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This library wraps an Azure Blob Storage container which stores objects in JSON format.

Creating an instance of DataContainer

DataContainer is a wrapper over Azure Blob Storage container which stores only objects in JSON format. All the objects that will be stored will be validated against the schema that is provided at the creation time of the container.

Create a DataContainer an options object, described below, then call its async init method before doing anything else.

let {DataContainer} = require('azure-blob-storage');

let container = new DataContainer({
  containername:     'AzureContainerName',   // Azure container name
  credentials:       ...,                    // see below
  schema:            '...',                  // JSON schema object
  schemaVersion:     1,                      // JSON schema version. (optional)
                                             // The default value is 1.

  // Max number of update blob request retries
  updateRetries:              10,
  // Multiplier for computation of retry delay: 2 ^ retry * delayFactor
  updateDelayFactor:          100,

  // Randomization factor added as:
  // delay = delay * random([1 - randomizationFactor; 1 + randomizationFactor])
  updateRandomizationFactor:  0.25,

  // Maximum retry delay in ms (defaults to 30 seconds)
  updateMaxDelay:             30 * 1000,
await container.init();


Credentials can be specified to this library in a variety of ways. Note that these match those of the fast-azure-storage library.

Raw Azure credentials

Given an accountId and accompanying accessKey, configure access like this:

  // Azure connection details
  tableName: "AzureTableName",
  // Azure credentials
  credentials: {
    accountId: "...",
    accessKey: "...",
SAS Function

The underlying fast-azure-storage library allows use of SAS credentials, including dynamic generation of SAS credentials as needed. That support can be used transparently from this library:

  tableName: 'AzureTableName',
  credentials: {
    accountId: '...',
    sas: sas   // sas in querystring form: "se=...&sp=...&sig=..."


  tableName: 'AzureTableName',
  credentials: {
    accountId: '...',
    sas: function() {
      return new Promise(/* fetch SAS from somewhere */);
    minSASAuthExpiry:   15 * 60 * 1000 // time before refreshing the SAS

DataContainer operations

  • init() (async) - This method must be called after construction and before any other methods.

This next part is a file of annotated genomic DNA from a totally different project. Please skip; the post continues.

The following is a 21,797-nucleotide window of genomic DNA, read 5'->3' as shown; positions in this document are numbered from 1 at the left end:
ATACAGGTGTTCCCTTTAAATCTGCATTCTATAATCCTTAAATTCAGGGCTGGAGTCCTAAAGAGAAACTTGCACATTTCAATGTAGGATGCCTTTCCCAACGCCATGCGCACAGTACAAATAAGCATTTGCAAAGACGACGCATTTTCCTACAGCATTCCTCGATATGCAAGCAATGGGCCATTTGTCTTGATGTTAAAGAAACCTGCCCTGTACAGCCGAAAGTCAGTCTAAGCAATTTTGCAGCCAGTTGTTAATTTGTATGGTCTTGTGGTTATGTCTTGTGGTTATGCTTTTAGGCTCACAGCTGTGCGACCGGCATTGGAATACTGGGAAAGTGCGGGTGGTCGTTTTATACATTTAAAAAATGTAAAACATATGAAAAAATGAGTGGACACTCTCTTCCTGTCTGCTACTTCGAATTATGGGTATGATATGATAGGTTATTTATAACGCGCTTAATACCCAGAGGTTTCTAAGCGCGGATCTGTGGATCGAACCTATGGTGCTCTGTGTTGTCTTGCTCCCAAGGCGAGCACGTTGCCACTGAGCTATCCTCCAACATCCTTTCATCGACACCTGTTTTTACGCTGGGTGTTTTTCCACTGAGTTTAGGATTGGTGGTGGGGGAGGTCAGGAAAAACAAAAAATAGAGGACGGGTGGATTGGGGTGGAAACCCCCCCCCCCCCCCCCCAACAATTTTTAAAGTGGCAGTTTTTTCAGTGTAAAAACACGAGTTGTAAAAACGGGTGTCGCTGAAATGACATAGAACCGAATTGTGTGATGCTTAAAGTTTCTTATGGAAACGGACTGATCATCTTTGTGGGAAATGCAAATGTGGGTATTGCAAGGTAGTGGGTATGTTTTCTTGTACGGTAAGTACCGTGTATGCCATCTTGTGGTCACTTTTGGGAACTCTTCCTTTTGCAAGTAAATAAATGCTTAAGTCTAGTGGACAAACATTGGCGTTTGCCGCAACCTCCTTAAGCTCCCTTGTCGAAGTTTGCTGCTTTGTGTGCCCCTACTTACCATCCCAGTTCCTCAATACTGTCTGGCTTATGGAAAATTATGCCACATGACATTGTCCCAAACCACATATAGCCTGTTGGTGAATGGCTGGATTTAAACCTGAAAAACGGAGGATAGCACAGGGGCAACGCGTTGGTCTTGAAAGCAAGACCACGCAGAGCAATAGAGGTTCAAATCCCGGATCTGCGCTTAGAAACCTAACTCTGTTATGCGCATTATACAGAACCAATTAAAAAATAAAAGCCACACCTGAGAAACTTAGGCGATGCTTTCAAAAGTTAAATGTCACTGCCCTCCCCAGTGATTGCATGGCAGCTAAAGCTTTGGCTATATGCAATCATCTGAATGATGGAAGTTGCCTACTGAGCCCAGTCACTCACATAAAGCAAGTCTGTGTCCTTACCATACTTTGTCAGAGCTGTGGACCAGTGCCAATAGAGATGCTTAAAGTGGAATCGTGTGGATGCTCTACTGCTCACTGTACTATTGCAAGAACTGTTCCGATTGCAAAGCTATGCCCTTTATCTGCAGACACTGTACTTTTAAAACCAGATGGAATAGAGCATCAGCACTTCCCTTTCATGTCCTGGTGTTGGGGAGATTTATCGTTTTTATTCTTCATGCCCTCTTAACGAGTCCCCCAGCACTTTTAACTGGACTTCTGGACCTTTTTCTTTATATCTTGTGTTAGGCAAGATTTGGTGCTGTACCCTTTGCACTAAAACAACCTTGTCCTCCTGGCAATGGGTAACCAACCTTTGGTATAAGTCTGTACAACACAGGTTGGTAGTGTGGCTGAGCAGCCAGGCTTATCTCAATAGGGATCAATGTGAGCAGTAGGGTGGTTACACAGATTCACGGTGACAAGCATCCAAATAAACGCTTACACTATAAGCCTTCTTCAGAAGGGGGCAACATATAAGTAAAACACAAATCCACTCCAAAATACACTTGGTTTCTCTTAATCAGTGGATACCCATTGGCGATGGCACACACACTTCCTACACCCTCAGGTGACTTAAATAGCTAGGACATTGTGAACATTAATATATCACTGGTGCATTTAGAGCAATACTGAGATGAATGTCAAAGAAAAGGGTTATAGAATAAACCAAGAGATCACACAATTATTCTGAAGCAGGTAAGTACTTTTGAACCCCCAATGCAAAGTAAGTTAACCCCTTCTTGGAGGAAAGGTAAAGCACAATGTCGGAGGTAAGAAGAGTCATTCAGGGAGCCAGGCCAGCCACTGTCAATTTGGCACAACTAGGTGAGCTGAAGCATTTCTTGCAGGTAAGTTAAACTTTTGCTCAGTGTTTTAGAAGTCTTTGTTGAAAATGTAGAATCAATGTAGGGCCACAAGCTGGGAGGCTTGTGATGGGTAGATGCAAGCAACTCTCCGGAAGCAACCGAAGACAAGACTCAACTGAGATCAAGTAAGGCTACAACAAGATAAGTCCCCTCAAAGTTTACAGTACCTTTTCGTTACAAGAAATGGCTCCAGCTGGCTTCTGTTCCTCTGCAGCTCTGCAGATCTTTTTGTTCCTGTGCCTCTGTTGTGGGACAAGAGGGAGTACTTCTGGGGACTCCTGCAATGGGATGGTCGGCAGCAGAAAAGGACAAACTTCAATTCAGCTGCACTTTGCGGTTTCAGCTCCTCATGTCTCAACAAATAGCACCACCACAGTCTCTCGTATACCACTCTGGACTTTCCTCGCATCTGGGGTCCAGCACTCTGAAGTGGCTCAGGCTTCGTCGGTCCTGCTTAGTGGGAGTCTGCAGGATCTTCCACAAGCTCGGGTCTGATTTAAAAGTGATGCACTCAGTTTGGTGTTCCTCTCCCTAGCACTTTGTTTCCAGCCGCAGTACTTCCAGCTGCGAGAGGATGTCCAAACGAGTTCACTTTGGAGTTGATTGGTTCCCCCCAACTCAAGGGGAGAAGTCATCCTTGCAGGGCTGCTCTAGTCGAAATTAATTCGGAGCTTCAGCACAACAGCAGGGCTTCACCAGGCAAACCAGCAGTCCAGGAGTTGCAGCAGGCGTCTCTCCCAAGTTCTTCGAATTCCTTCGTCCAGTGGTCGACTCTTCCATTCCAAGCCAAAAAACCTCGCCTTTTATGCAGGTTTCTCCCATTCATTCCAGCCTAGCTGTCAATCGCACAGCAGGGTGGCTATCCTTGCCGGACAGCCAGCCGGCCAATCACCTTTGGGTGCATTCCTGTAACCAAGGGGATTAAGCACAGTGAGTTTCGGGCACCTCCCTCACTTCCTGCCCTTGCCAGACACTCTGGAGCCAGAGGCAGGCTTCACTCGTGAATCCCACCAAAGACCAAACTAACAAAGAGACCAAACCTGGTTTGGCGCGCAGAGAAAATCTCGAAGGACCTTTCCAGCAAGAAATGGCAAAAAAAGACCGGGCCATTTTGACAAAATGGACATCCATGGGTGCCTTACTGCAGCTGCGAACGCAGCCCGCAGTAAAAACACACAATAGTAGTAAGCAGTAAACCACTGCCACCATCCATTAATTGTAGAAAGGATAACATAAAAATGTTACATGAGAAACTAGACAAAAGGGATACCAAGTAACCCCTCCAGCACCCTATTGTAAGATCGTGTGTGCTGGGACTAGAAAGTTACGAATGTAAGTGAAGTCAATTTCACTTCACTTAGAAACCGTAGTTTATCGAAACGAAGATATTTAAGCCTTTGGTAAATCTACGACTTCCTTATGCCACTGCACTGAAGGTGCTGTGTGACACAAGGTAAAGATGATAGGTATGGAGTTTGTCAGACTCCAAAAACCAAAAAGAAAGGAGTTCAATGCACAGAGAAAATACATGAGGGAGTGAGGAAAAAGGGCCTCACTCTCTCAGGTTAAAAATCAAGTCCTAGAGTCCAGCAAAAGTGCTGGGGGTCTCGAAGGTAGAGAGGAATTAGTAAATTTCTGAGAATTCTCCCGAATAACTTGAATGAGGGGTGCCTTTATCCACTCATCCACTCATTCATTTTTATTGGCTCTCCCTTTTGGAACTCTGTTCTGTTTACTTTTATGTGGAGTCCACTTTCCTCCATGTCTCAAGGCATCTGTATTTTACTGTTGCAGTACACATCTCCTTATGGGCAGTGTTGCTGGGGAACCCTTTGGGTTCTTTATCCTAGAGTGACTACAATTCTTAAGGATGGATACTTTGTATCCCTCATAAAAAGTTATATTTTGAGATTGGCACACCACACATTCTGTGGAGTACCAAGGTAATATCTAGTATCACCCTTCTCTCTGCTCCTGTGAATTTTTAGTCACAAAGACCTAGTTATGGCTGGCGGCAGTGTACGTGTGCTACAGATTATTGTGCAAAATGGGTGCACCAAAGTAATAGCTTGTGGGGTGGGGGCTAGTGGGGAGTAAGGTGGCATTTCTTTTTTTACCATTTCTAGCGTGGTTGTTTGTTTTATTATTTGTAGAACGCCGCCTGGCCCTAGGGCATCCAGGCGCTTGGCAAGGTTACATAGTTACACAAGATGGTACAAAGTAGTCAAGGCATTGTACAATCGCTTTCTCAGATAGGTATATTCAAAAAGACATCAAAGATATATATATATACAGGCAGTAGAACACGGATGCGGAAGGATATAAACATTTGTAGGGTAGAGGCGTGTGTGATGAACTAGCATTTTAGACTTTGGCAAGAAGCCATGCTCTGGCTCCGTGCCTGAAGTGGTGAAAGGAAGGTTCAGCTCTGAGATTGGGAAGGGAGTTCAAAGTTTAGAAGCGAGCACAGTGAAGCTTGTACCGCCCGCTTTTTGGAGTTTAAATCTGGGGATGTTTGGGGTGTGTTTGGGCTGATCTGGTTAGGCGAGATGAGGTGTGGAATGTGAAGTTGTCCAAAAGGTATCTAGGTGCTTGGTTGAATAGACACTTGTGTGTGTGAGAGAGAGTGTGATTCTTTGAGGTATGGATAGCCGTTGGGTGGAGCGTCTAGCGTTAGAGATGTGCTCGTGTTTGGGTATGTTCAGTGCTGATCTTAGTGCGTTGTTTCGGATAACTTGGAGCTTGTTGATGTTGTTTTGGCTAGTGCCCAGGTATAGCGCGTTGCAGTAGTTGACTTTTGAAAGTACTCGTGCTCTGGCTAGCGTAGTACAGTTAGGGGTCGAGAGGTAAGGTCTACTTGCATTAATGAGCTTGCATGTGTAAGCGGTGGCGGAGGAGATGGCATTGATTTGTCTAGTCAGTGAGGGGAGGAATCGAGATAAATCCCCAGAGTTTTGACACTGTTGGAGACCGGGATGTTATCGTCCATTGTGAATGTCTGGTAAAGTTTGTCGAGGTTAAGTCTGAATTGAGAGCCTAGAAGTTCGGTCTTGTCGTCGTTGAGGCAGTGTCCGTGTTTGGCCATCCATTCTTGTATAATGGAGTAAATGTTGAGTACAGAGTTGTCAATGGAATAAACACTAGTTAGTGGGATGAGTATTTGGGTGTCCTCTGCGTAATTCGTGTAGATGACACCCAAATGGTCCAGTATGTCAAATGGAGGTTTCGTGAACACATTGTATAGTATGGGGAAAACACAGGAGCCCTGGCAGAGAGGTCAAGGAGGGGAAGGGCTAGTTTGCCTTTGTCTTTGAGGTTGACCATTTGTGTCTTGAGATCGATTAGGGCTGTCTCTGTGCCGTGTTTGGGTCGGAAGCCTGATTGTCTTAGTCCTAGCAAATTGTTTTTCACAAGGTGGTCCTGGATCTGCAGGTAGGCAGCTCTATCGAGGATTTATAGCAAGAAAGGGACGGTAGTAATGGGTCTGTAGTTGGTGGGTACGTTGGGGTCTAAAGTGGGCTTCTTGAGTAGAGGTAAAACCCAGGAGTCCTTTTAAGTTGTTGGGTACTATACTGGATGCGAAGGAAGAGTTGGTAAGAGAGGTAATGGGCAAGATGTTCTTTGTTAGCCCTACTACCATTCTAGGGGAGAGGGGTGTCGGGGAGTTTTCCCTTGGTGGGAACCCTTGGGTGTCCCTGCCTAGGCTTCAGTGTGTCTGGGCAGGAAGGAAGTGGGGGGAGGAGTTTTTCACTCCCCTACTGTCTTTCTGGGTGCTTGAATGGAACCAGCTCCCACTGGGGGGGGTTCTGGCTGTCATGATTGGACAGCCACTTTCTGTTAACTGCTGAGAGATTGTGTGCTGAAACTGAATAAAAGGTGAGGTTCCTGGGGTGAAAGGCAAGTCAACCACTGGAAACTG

let container = new DataContainer({ /* ... */ });
    await container.init();
  • ensureContainer() This method will ensure that the underlying Azure container actually exists. This is an idempotent operation, and is called automatically by init, so there is never any need to call this method.
    await container.ensureContainer();
  • removeContainer() Deletes the underlying Azure container. This method will not work if you are authenticated with SAS. Note that when the container is deleted, a container with the same name cannot be created for at least 30 seconds.
    await container.removeContainer();
  • listBlobs(options) Returns a paginated list of blobs contained by the underlying container.
    let blob = await container.listBlobs({
      prefix: 'state',
      maxResults: 1000,
  • scanDataBlockBlob(handler, options) Executes the provided function on each data block blob from the container, while handling pagination.
    let handler = async (blob) => {
        await blob.modify((content) => {
          content.version += 1;
    let options = {
      prefix: 'state',
    await container.scanDataBlockBlob(handler, options);
  • createDataBlockBlob(options, content) Creates an instance of DataBlockBlob. Using this instance of blob, a JSON file can be stored in Azure storage. The content will be validated against the schema defined at the container level.

This is equivalent to creating a new DataBlockBlob instance with the given options (see below), then calling its create method. This will unconditionally overwrite any existing blob with the same name.

    let options = {
        name: 'state-blob',
        cacheContent: true,
    let content = {
      value: 30,
    let dataBlob = await container.createDataBlockBlob(options, content);
  • createAppendDataBlob(options, content) Creates an instance of AppendDataBlob. Each object appended must be in JSON format and must match the schema defined at container level. Updating and deleting the existing content is not supported.

This is equivalent to creating a new AppendDataBlob instance with the given options (see below), then calling its create and (if content is provided) append methods.

    let options = {
        name: 'auth-log',
    let content = {
      user: 'test',
    let appendBlob = await container.createAppendDataBlob(options, content);